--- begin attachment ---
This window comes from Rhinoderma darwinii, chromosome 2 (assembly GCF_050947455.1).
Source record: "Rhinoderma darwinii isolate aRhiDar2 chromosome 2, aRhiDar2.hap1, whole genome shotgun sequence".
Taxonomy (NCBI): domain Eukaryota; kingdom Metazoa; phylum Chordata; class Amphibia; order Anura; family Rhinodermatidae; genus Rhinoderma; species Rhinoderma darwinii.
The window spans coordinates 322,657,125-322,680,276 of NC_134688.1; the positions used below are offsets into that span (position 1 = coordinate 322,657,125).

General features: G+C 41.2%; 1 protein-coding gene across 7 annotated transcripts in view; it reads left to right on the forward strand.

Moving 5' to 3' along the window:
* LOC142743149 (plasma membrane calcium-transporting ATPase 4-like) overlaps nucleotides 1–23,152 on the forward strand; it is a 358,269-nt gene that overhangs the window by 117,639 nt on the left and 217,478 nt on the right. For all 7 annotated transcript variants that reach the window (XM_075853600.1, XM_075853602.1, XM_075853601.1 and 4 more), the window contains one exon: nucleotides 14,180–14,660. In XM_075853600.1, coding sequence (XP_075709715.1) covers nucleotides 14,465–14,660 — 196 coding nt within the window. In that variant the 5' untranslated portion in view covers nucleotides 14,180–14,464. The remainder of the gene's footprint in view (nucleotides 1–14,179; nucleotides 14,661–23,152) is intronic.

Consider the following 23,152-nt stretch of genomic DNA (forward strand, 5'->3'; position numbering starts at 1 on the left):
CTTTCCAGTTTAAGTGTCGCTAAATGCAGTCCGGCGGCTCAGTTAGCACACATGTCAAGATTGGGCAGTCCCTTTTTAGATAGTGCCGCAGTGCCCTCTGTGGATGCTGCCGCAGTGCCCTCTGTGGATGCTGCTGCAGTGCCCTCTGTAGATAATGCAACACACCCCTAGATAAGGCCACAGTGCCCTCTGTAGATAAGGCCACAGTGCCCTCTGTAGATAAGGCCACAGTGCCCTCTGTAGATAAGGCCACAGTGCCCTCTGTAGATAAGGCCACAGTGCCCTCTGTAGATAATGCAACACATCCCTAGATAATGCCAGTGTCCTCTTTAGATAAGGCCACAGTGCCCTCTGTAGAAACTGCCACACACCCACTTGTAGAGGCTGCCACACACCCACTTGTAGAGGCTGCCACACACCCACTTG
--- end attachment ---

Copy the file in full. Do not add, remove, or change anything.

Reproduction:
This window comes from Rhinoderma darwinii, chromosome 2 (assembly GCF_050947455.1).
Source record: "Rhinoderma darwinii isolate aRhiDar2 chromosome 2, aRhiDar2.hap1, whole genome shotgun sequence".
Taxonomy (NCBI): domain Eukaryota; kingdom Metazoa; phylum Chordata; class Amphibia; order Anura; family Rhinodermatidae; genus Rhinoderma; species Rhinoderma darwinii.
The window spans coordinates 322,657,125-322,680,276 of NC_134688.1; the positions used below are offsets into that span (position 1 = coordinate 322,657,125).

General features: G+C 41.2%; 1 protein-coding gene across 7 annotated transcripts in view; it reads left to right on the forward strand.

Moving 5' to 3' along the window:
* LOC142743149 (plasma membrane calcium-transporting ATPase 4-like) overlaps nucleotides 1–23,152 on the forward strand; it is a 358,269-nt gene that overhangs the window by 117,639 nt on the left and 217,478 nt on the right. For all 7 annotated transcript variants that reach the window (XM_075853600.1, XM_075853602.1, XM_075853601.1 and 4 more), the window contains one exon: nucleotides 14,180–14,660. In XM_075853600.1, coding sequence (XP_075709715.1) covers nucleotides 14,465–14,660 — 196 coding nt within the window. In that variant the 5' untranslated portion in view covers nucleotides 14,180–14,464. The remainder of the gene's footprint in view (nucleotides 1–14,179; nucleotides 14,661–23,152) is intronic.

Consider the following 23,152-nt stretch of genomic DNA (forward strand, 5'->3'; position numbering starts at 1 on the left):
CTTTCCAGTTTAAGTGTCGCTAAATGCAGTCCGGCGGCTCAGTTAGCACACATGTCAAGATTGGGCAGTCCCTTTTTAGATAGTGCCGCAGTGCCCTCTGTGGATGCTGCCGCAGTGCCCTCTGTGGATGCTGCTGCAGTGCCCTCTGTAGATAATGCAACACACCCCTAGATAAGGCCACAGTGCCCTCTGTAGATAAGGCCACAGTGCCCTCTGTAGATAAGGCCACAGTGCCCTCTGTAGATAAGGCCACAGTGCCCTCTGTAGATAAGGCCACAGTGCCCTCTGTAGATAATGCAACACATCCCTAGATAATGCCAGTGTCCTCTTTAGATAAGGCCACAGTGCCCTCTGTAGAAACTGCCACACACCCACTTGTAGAGGCTGCCACACACCCACTTGTAGAGGCTGCCACACACCCACTTG